But I don’t worry about them.

As with everything in this program, I can only do my part and let go of the outcome.

We are not bad people, my sponsor is fond of saying. We’re just sick people trying to get better.

Here is the list:

Addiction to excitement, good or bad
Drama queen
Crisis junkie
The need to be right
Vindictiveness/mean spiritedness
Low self-worth/self-esteem
People pleasing
Fear of abandonment
Lack of humor
Power pout/silent scorn
As soon as… yes, but
Explain, explain, explain
Taking hostages
Believing I know best


  1. You are moving forward, and that is what matters. :) I take one day at a time and ask "What do you want me to hear from you today, Lord?" And then I I listen and obey. Brick, upon brick the house is made. God bless your construction.

  2. Looks like my 4th step list! Thanks for sharing this - I hadn't seen it before. And I love the reminder that we aren't defined by our defects. We just need to remember to be willing, do the footwork and see where it takes us.

  3. i see a LOT of alcoholic traits on that list. i can raise my hand on a lot of them.

    you are rare and special, kathy. i admire the honest way you go deep within to reveal yourself when you write. i don't know how long you've been at this thing; and i know this is a journey, not a destination. but your wisdom about who you are in al-anon really shows. thanks so much for sharing it along with your usual eloquence.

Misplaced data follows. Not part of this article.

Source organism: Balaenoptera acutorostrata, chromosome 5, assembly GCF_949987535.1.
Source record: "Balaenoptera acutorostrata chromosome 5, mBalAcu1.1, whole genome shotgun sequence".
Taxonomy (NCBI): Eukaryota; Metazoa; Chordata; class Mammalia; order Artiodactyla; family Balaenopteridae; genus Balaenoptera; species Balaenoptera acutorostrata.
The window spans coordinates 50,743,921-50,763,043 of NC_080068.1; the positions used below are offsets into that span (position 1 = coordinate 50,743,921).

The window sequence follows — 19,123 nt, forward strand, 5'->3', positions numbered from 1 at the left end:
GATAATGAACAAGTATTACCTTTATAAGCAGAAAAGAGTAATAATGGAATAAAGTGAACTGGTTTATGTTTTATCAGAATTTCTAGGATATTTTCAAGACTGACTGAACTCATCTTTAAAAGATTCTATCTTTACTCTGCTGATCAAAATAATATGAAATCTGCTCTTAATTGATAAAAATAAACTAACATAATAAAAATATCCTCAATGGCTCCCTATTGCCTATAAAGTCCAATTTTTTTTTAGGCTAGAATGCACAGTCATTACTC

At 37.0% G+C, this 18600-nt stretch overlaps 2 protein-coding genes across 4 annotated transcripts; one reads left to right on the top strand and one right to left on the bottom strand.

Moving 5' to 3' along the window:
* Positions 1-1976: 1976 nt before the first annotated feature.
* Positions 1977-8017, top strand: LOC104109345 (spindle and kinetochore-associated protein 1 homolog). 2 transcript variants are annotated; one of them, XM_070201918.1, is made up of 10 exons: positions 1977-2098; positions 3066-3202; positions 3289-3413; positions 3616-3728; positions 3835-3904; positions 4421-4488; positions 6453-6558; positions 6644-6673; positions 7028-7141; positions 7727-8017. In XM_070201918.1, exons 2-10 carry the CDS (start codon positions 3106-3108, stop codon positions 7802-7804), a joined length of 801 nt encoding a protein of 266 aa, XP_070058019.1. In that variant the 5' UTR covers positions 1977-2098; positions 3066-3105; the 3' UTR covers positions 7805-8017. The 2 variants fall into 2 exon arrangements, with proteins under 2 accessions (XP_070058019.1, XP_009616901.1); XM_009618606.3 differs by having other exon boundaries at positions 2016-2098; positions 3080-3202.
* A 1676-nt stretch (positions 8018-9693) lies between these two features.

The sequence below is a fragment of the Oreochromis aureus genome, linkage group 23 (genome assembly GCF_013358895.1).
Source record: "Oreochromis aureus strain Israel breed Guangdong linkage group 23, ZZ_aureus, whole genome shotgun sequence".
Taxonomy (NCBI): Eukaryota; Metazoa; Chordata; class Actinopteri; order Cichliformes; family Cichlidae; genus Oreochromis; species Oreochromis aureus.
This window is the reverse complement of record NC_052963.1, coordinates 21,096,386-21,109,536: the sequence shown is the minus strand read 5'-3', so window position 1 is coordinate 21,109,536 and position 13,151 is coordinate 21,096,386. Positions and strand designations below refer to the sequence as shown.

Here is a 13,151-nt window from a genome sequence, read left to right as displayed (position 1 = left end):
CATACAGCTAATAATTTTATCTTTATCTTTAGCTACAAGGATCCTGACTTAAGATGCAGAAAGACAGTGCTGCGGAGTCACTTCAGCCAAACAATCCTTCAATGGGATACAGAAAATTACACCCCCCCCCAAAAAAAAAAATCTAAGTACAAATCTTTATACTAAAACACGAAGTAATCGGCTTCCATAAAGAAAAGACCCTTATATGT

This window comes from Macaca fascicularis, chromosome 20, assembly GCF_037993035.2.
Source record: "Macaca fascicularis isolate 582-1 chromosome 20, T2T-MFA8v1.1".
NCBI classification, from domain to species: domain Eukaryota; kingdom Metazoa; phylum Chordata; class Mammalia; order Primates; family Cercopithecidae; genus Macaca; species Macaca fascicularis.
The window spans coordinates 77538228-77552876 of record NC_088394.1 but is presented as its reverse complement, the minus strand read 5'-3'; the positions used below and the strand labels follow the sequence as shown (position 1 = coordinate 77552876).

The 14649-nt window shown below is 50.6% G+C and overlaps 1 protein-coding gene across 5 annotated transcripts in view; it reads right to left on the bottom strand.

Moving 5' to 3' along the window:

4. Thanks for posting the list....I needed to see it today.

  5. Oh my, this turned out to be VERY beneficial to me tonight. I adore the way you write and the messages you sent out to us newbies.

  6. I love that you share so openly and honestly and while you speak of tough things you share in a way that gives hope. As hard as I strive to over come, I am continously reminded that I am a work in progress...and to be thankful that I have a God that loves me. XX

  7. I recognize those. I believe I have them and about 20 more. But some have been removed. It just seems that through working the steps, going to meetings and working with others, I no longer have so many character defects. But not being humorous at every moment is not one of them.

  8. Now that I have been working on my own list for a few years, the list is becoming less in capital letters, and into small letters. Not exactly blurry but not in my face.

  9. Thanks for posting the list - not to say misery likes company - but it makes me feel good to know that I am not alone AND that being said, like you said, since coming to al-anon and learning these isms, the awareness of them allows me to begin change... to see them for what they are and why they are... the root of them. In al-anon I have seen many miracles, and as I listen to others' experience, strength and hope. I know anything is possible.
    God bless.

  10. Sounds like human traits to me. I like the part about recognizing the ability to change. I know this is the key to my happiness. When I found out that nothing was set in stone the sky was the limit. Until the program I thought you were just born the way you were and that was the end of the story. True freedom meant I could keep working on myself and trust the process or I was free to quit at any time. Thanks for reminding me of all that is possible on this journey.

  11. Kathy, thank you for sharing. Blessings.